WINDHOEK, April 26 (Xinhua) -- Innovative approaches in wildlife conservation have contributed successfully toward enlarging Namibia's elephant herd population since the country's independence, according to an environment ministry official.
56-year-old US amateur photographer Dale Johnson took an amazing picture in the Damaraland region of Namibia in Africa, as a family of grey elephants lined themselves up in heigh order. (File Photo: VCG)
Namibia attained Independence in 1990 and at the time, human-wildlife conflict, poaching and political instability had threatened to decimate a huge chunk of wildlife leading the ministry to adopt a different approach.
Speaking to Xinhua on Friday, Ministry of Environment and Tourism public relations officer Romeo Muyunda said some of the innovative approaches Namibia had adopted include "establishment of conservancies which have since provided opportunity for our local communities to generate income, supplemented by community based projects."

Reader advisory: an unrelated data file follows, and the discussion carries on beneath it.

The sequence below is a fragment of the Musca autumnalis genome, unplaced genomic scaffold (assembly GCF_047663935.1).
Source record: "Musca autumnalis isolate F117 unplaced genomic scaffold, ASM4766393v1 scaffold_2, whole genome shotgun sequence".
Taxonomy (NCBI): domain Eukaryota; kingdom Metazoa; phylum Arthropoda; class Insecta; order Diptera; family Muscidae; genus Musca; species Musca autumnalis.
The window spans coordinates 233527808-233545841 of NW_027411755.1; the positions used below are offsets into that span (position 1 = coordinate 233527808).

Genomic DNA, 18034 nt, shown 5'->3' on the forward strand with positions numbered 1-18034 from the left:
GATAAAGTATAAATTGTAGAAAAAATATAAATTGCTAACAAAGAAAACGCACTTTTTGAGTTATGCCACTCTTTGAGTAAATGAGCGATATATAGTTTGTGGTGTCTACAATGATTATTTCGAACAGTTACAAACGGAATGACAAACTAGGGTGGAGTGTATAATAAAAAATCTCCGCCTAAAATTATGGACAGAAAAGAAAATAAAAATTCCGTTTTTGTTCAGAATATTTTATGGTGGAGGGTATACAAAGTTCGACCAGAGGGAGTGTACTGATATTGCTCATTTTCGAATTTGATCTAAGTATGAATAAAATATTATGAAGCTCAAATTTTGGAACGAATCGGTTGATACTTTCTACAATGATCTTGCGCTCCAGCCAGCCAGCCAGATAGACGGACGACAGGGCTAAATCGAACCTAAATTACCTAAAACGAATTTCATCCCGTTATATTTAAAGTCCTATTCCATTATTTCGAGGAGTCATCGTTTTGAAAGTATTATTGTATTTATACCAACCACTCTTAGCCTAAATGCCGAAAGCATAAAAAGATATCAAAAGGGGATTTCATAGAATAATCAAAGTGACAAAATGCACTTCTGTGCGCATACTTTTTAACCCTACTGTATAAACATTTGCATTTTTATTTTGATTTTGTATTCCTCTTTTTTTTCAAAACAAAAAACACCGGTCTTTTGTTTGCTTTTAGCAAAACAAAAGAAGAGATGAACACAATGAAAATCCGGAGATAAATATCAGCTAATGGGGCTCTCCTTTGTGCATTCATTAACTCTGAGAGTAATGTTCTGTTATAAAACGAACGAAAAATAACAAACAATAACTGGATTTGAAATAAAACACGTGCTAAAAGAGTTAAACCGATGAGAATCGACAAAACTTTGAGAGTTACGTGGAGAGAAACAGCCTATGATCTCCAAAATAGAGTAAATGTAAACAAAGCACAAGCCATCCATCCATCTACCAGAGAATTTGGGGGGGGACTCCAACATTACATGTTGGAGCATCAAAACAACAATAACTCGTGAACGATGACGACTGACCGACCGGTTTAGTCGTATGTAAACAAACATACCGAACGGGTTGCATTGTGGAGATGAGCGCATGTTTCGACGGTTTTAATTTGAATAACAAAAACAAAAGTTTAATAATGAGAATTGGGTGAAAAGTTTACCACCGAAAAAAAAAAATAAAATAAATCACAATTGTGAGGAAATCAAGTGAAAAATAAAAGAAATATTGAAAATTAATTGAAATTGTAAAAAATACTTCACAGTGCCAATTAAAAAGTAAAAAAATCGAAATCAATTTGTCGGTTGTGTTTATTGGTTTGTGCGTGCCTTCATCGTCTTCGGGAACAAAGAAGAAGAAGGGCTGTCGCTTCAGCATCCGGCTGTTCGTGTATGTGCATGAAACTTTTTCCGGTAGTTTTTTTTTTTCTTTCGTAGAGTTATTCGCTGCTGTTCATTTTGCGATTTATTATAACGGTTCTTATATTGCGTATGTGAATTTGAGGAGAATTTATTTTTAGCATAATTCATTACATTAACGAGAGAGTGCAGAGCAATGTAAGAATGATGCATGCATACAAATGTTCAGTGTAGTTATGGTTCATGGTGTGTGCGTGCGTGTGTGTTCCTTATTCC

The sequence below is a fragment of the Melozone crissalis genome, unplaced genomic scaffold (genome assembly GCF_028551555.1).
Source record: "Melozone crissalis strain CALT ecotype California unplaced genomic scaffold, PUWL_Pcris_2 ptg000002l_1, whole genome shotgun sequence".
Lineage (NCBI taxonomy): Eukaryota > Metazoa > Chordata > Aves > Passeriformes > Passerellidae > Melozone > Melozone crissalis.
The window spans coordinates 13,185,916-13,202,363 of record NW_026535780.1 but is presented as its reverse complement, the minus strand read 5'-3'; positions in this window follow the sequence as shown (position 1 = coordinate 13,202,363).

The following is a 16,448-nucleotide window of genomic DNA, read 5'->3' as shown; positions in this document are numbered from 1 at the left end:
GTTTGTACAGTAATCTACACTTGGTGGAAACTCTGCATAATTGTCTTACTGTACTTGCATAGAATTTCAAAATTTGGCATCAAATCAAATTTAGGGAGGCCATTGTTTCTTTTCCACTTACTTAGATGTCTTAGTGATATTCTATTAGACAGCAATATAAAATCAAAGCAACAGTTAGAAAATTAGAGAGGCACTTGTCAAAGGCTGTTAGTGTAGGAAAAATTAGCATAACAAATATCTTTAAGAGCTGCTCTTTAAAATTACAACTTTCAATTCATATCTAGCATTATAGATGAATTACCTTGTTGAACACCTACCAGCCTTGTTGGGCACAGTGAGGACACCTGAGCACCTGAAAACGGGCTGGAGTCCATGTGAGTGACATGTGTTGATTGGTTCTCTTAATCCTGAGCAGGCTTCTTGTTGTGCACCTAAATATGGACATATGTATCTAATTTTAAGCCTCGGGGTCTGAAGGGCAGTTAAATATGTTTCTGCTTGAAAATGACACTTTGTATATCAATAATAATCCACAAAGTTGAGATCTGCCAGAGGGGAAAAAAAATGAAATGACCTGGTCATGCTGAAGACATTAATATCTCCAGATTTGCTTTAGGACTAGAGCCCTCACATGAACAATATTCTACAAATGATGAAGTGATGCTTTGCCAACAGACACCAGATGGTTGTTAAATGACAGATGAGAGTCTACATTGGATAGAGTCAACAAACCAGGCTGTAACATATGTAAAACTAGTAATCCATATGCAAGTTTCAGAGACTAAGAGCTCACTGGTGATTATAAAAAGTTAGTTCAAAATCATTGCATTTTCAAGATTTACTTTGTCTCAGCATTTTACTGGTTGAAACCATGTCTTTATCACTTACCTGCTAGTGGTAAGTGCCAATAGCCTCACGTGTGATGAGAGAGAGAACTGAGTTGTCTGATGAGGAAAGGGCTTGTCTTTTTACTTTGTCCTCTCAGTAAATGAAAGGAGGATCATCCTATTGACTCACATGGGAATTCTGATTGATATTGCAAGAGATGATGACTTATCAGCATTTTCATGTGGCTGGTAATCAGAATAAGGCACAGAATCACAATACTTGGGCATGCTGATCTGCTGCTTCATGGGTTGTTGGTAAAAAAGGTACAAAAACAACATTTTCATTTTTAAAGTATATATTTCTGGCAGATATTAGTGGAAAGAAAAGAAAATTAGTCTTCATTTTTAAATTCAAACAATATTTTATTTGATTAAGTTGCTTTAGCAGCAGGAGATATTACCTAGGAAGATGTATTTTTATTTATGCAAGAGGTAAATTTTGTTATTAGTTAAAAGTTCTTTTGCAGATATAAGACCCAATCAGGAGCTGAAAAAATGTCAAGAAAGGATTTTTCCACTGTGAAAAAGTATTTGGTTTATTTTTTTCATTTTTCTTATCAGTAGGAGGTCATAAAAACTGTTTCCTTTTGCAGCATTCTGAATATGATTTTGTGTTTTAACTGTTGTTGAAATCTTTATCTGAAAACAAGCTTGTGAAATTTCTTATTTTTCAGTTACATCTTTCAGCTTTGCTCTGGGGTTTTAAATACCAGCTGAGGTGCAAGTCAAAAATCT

"In short, we created a platform where conservation leads to incentives for communities. If you protect our wildlife you get incentives such as employment and farming opportunities. These are the reasons our wildlife populations has increased, especially outside of national parks or protected areas," Muyunda said.
He said that in protected areas wildlife had also increased due to good management.
"Good management and effective policy has resulted in our wildlife increasing. An example of this is the elephant population that has increased from 7,500 at independence, up to more than 22,000 currently."
Muyunda told Xinhua that Namibia now had the largest population of black rhinos.
"At the moment, Namibia has the largest population of black rhinos in the world. But due to the security aspect, we cannot say how many. We have the largest population of cheetah in the world, and also a very big population of lions outside protected areas," Muyunda added.
He said Namibia had managed to restore wildlife in areas where animals had begun to be wiped out.
"We have managed to restore wildlife in areas where animals had been wiped out due to poaching, political stability before independence and human wildlife conflict. These restorations are the fruits of our conservancy program," he said.